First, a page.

Laboratory studies biology on a very small scale. Testing is performed on a
large variety of specimens including urines, blood, throat swabs, faeces, wound
swabs and sterile body fluids. Our primary focus is on bacteria but we also
handle the testing for other microorganisms that may contribute to human
illness, including myoplasmata, viruses, fungi, and intestinal parasites. Along
with the specimens from RVH, we also process all the specimens from Midland and Penetanguishene (the North Simcoe Health Alliance)
and from Alliston’s Stevenson Memorial
All specimens arriving
in the Microbiology Laboratory are logged into the computer. They then go into a
Biosafety cabinet for “planting” onto specially formulated media in petri
plates. There are many types of media, all of which serve a specific purpose.
For example, sometimes there is the need to discourage growth of normal flora
(bacteria present in organs of the body normally), so that a pathogen
(disease-causing organism) can get noticed, and conversely, some pathogens are
very delicate and need special growth factors to assist them in their growth.
Most petri plates are incubated (stored in a warm cabinet) overnight at human
body temperature. The air atmosphere in the incubator is suited to the type of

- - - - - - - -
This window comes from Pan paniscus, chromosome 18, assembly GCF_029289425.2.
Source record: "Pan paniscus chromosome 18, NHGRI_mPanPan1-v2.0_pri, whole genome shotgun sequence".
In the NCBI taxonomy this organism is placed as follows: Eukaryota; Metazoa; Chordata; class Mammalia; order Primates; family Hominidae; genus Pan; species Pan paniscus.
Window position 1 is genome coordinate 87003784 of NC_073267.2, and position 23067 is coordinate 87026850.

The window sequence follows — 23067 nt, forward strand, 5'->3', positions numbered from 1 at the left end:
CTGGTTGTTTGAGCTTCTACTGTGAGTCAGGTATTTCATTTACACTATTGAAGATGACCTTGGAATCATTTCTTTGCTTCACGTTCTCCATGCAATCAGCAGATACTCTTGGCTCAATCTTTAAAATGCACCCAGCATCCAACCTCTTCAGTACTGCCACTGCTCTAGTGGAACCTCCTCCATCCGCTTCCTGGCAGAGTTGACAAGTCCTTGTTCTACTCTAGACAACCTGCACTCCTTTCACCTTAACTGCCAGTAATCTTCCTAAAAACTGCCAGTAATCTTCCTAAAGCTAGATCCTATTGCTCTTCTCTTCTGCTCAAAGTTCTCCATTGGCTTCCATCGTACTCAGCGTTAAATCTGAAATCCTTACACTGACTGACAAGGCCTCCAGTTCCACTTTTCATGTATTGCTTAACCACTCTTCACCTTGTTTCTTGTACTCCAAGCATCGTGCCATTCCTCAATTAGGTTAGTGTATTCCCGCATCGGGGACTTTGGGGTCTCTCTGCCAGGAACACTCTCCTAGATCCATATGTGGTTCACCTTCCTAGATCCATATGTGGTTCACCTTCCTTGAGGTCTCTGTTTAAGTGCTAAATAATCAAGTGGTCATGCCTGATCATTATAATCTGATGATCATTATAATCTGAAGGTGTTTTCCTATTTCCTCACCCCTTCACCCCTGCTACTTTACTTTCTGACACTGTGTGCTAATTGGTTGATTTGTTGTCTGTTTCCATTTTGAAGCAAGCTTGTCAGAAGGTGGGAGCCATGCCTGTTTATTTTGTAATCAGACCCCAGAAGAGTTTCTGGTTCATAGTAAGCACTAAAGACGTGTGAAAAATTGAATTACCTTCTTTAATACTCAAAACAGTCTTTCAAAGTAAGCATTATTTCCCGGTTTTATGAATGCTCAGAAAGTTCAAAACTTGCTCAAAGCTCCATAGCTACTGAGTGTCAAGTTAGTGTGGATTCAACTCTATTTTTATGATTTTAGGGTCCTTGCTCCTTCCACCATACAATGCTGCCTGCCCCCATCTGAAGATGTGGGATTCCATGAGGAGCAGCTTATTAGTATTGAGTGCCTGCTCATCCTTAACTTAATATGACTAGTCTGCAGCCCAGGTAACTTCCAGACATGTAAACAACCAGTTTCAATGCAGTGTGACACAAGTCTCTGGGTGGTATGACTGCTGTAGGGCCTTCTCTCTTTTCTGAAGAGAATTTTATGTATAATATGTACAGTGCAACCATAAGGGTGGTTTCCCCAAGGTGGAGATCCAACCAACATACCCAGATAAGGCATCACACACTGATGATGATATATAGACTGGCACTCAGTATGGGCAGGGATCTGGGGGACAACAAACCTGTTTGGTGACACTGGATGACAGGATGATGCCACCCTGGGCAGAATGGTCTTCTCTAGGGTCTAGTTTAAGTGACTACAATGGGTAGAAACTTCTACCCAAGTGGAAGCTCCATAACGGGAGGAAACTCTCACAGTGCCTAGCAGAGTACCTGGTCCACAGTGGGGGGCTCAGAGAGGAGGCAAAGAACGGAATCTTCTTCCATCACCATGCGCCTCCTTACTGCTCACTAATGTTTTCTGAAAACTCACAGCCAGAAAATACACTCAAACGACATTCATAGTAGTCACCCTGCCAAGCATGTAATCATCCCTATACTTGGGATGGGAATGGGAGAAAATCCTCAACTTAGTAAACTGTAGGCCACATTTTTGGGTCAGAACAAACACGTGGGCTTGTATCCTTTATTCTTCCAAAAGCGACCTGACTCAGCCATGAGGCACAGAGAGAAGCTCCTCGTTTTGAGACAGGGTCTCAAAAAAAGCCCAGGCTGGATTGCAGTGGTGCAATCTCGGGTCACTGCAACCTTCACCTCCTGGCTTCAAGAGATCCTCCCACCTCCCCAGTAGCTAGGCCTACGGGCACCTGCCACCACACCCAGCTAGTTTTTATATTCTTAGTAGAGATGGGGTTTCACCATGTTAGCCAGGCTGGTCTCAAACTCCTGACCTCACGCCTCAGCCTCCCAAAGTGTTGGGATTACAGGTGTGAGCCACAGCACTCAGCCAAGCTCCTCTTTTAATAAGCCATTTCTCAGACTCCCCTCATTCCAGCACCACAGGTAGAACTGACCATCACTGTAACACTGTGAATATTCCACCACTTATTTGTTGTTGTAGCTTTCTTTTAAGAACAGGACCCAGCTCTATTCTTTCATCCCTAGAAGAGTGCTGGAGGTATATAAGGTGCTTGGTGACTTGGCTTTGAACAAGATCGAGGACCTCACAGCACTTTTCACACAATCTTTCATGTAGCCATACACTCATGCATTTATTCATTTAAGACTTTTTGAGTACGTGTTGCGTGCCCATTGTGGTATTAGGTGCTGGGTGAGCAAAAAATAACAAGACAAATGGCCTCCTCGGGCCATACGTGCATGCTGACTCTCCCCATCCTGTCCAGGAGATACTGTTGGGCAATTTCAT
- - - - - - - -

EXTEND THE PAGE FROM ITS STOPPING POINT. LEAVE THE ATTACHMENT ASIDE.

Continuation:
organism that we might expect to encounter. Many bacteria prefer an increased
level of carbon dioxide rather than normal air, and some prefer anaerobic
(oxygen-free) conditions. What the organism likes depends on what part of the
body the organism prefers to live in.
Once we identify a human pathogen, we
perform “susceptibility testing” to determine which antibiotics will effectively
kill it. This involves testing the pathogen against a wide selection and
concentration of antibiotics in order to give the clinician choices for
treatment. In our laboratory, much of the identification and susceptibility
testing is performed using an instrument that compares the reactions of each
pathogen being tested against a large database for comparison.
One of the most
important tests performed by the Microbiology Laboratory is called the "Gram
stain". This staining method stains bacteria either pink (which is called gram
negative) or purple (which is gram positive). As well, we can see whether
organisms are round (cocci) or rod-shaped (bacilli). The stain takes minutes to
perform, and gives the physician vital clues regarding the ultimate
identification of the organism.
Microbiology performs routine screening for
several “superbugs” including Methicillin - resistant Staphylococcus (MRSA) and Vancomycin - resistant Enterococci (VRE). We do a variety of “rapid” tests,
notably for Strep throat, Influenza and Respiratory Syncytial virus. We also
perform testing for Clostridium
The Microbiology Laboratory is in daily contact with the
Infection Prevention and Control department of the hospital. Infection
Prevention and Control is notified of all pathogens that could be public health
concerns or that were acquired in the hospital so that
appropriate actions may be taken to eliminate these infections. The Pharmacy
often consults with Microbiology to discuss options for treatment when a patient
has allergies to some drugs or if an organism is resistant to many antibiotics.
We also receive calls for advice from some of the smaller Microbiology
Laboratories in Simcoe
County. Microbiology is involved in several
studies that track susceptibility patterns of common pathogens across Ontario and nationally.
Phone: 705-728-9090 Ext. 43271